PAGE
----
A few months ago I received an interesting email from Joanne Grimes. She is a self taught quilter with a very unique approach to quiltmaking. She purchases her fabric at thrift stores (this includes all sorts of garments and the fiber content is unimportant). She then creates her own designs from the inside out, using her own common sense, color sense and piecing techniques. Here are two of her quilts:
I think the intricacy of her designs is truly amazing and I told her so. She then sent me a picture of her most recent work in progress:
Here’s what she said about it:
“I just finished the piecing part. I stopped counting pieces after the total of the stars went over a 1000 pieces.Thrift store for the fabric which includes a Packer t-shirt, some hospital scrubs, skirts, shorts, shirts, pants and other t-shirts, but I did have the colors mostly decided before I went shopping.”
AMAZING! Atta girl Joanne. Keep innovating and thanks for the pictures.
I also want to share a quilt begun by Barb Setzer in a recent Compass Capers class I taught at Ben Franklin in Oconomowoc. She took the round class project to a whole new level and just sent me a picture of her compass creation. I so enjoy sharing what others are doing with my technique :-):
She never put the 4 quarters of that compass together, but instead she made 4 additional oval compasses and used the original quarters at the sides. Very creative! The class was last month and it’s quilted and bound! Quite impressive.
Thanks Barb and Joanne!
PS you may email Joanne at: firstname.lastname@example.org
I’d like to send a big thank-you to everyone who commented on last week’s blog post with opinions on classes. I was very pleased with all the suggestions and will really take them into consideration when planning new projects!
Now for my exciting news:
Compass Capers – Create Your Own Unique Mariner’s Compass Quilt is now in print and available on my website!!!
Thanks to all who sent suggestions for the book name or voted for their favorite in the previous post. This title was the winner that made the front cover with a good majority of the votes:
The runner up book name was one of my husband’s suggestions and it made the back cover:
Inside you’ll find instructions for drafting compasses any shape or any size. It’s not difficult because it’s done with paper folding techniques and there are pictures every step of the way. Then learn to paper piece your creation with clear step by step instructions and loads of pictures once again.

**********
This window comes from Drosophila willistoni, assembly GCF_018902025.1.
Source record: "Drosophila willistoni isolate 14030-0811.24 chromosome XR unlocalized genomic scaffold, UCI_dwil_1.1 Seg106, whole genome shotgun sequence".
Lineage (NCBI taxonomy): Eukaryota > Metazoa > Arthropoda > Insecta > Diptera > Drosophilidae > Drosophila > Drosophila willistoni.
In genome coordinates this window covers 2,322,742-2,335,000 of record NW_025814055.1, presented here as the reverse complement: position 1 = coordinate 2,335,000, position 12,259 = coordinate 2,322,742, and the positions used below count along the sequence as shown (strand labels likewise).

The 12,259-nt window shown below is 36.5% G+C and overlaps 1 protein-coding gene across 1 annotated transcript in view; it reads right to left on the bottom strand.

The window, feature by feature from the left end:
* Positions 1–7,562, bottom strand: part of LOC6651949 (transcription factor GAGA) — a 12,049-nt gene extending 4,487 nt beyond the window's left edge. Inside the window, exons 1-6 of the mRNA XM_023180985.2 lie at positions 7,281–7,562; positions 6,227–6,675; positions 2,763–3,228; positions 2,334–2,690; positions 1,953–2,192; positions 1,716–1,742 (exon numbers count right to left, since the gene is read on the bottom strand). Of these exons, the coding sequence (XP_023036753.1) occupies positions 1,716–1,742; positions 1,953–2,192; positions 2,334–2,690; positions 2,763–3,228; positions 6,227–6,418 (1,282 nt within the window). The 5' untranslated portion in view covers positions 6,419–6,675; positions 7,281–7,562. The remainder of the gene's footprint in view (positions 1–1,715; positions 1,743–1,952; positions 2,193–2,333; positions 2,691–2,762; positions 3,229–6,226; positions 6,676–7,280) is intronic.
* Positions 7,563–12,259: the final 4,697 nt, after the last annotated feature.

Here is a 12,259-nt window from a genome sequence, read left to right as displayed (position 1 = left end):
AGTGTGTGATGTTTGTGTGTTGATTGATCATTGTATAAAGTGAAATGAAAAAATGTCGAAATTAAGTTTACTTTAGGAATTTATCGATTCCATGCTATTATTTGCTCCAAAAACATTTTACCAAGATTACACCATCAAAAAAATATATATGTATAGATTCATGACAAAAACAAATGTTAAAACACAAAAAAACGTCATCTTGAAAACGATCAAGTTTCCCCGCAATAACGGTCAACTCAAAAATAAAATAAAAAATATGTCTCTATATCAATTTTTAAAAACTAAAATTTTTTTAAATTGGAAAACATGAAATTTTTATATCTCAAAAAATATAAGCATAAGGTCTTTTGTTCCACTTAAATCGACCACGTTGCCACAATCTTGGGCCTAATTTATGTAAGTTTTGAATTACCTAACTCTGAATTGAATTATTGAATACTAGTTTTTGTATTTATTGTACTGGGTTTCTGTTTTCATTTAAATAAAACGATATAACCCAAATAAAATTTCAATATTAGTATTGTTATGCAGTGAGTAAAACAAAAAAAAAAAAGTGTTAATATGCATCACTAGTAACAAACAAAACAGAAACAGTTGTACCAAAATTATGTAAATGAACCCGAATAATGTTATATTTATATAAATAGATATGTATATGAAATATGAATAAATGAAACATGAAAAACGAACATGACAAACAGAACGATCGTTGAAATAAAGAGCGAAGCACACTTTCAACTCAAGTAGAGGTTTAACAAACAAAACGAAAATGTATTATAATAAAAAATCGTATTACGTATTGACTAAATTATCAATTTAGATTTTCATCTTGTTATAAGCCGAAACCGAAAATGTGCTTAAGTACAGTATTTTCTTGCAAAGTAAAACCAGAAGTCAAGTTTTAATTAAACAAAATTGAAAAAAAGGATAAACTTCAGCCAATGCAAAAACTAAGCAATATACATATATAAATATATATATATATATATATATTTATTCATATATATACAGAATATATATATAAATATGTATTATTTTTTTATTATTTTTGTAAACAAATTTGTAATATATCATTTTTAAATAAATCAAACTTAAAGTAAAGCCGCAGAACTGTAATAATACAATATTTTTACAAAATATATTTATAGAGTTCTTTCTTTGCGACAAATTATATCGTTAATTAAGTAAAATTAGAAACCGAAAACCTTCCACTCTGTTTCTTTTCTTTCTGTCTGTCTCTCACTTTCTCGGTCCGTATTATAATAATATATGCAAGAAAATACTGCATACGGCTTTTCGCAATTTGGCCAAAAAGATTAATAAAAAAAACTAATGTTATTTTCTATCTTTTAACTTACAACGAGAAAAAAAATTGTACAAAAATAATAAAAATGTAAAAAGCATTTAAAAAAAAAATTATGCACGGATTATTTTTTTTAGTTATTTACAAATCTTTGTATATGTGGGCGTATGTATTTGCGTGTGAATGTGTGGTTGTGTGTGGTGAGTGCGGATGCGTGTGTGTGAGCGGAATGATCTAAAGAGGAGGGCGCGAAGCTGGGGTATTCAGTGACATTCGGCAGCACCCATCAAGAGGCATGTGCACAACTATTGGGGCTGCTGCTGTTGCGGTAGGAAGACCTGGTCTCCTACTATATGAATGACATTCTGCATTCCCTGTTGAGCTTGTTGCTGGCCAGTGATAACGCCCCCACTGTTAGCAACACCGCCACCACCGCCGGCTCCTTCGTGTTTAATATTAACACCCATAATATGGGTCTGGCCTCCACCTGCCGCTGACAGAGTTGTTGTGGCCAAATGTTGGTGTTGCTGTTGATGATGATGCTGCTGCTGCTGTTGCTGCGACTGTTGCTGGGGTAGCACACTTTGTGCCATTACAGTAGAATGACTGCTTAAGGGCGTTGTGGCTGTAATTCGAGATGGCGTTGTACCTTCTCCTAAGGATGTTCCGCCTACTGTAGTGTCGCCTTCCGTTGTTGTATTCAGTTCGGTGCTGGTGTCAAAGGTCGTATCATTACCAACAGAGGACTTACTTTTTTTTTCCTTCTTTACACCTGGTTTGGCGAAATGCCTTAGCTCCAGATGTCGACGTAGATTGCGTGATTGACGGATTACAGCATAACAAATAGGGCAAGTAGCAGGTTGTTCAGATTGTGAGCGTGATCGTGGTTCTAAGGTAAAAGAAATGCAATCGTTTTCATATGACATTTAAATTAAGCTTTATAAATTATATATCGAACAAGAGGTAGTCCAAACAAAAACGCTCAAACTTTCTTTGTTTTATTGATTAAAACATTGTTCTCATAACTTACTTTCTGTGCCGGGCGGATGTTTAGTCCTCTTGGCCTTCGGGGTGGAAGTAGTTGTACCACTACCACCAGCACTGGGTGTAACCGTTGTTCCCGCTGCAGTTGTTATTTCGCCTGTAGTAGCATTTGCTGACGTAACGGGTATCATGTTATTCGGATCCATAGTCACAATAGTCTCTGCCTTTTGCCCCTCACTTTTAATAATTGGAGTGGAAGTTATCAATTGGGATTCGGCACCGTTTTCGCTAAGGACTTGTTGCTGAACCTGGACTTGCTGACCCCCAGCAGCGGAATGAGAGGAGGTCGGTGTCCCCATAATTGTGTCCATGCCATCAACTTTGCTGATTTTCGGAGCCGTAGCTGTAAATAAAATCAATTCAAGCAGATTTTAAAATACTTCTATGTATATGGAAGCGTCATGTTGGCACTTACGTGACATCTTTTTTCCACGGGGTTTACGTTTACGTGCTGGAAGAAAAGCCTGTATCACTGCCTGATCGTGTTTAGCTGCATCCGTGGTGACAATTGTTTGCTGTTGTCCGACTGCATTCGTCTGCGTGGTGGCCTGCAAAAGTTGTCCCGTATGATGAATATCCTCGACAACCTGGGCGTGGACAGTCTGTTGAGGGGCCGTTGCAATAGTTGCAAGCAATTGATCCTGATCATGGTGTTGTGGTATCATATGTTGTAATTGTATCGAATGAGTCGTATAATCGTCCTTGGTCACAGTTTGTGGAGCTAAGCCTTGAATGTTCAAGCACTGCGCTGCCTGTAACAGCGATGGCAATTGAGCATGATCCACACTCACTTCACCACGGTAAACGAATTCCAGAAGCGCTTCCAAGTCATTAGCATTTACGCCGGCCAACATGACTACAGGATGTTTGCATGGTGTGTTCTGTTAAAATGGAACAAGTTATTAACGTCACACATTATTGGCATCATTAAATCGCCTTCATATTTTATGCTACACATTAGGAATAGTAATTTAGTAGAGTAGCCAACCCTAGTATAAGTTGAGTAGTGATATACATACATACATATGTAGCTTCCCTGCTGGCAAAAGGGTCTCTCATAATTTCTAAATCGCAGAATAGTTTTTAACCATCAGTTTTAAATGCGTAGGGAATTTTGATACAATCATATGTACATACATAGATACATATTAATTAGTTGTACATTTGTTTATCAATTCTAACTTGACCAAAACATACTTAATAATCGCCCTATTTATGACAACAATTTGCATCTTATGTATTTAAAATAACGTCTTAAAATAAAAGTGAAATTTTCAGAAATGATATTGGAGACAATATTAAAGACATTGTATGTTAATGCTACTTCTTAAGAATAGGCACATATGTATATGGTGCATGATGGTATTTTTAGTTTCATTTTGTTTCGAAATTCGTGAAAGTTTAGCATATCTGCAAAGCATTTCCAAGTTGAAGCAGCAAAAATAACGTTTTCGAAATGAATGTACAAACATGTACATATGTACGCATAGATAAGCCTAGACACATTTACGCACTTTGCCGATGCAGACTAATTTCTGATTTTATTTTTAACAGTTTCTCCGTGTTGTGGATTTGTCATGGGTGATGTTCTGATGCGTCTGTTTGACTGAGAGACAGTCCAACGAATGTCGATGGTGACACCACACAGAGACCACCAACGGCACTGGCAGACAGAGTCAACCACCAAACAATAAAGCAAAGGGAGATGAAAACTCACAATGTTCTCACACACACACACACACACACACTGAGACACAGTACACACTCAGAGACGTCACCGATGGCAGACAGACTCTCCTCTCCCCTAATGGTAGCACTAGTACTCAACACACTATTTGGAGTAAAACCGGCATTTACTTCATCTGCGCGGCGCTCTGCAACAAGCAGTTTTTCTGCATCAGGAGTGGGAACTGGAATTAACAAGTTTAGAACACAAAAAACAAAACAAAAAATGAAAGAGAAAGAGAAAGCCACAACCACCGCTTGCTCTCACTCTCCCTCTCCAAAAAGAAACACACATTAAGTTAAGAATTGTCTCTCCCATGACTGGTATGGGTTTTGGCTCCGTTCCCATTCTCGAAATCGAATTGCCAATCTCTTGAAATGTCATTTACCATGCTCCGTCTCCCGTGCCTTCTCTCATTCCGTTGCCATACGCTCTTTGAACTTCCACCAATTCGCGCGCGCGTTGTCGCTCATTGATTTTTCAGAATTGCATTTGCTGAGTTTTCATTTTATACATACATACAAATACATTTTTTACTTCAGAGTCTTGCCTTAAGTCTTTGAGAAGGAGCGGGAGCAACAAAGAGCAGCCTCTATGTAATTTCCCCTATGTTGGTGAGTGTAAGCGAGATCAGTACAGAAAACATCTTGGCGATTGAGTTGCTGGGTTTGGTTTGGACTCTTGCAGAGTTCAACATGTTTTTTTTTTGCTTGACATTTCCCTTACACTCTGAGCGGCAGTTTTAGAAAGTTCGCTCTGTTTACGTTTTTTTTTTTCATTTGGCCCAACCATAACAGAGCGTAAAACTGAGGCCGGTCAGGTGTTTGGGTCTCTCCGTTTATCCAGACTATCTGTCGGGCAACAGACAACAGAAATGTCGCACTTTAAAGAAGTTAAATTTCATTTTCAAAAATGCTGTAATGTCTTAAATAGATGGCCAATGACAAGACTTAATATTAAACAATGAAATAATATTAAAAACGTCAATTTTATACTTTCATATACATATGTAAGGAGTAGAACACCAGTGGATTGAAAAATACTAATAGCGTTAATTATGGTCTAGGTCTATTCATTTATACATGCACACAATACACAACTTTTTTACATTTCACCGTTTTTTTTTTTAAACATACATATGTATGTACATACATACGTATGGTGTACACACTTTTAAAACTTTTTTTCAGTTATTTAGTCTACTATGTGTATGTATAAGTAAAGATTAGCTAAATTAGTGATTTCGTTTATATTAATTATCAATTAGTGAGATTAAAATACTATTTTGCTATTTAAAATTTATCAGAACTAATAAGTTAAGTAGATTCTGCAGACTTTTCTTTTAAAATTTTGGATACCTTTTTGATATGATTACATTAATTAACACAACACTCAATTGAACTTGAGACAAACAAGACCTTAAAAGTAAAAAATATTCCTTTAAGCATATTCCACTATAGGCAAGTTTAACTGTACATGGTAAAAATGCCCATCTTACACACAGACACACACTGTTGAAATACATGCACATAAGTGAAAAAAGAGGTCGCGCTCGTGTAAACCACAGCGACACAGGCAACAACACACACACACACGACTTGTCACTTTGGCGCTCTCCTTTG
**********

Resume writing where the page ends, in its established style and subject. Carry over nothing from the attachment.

There are also photographs of many of the Mariner’s Compass quilts I’ve created over the years.
Most Mariner’s Compass books limit the pattern options. Compass Capers is different. By letting you decide on the shape and size of your blocks, the pattern options are endless. Your imagination is your only limitation!
To order your own autographed copy, click here!
In teaching at WCTC, I’m always interested in which classes are popular and why. I enjoy all aspects of quilting and especially like to teach new twists on traditional patterns.
One thing I’ve noticed is that if a class includes “log cabin”, in just about any form, it will fill quickly. I guess we all love that traditional standard.
I tend to prefer teaching technique classes rather than specific projects, but I’m really interested in your feedback. What are you looking for in a class:
Variations on traditional?
Fiber Art and exploring creativity?
Do you like to be challenged to try something new?
Is there a pattern or technique you’ve wanted to learn in a class, but haven’t found it available?
I really appreciate your opinions and feedback.
Now for a little housekeeping:
My website is under construction and should be up and running again very soon. If you tried visiting it for information on our Sew We Go to Italy adventure, I have all the details on a page on this blog. Click here to read all about it!
The deadline for our window view challenge is coming soon (April 15th). I need to get myself motivated back into it and thought some of you might need a reminder too :-)!
And, just in case you were hoping for a new picture of Grandma and Sommer, here it is:
Thanks in advance for your quilt class opinions!
The weather in Wisconsin has been unique this year. A week ago Friday we had a very wet snowstorm that left 8″ of beauty all over the woods. After clearing the driveway Mike invited me out to build a snowman. It was dusk and the scene was lovely!
By Sunday the temps were heading up into the 60’s and I discovered snowmen can’t do backbends.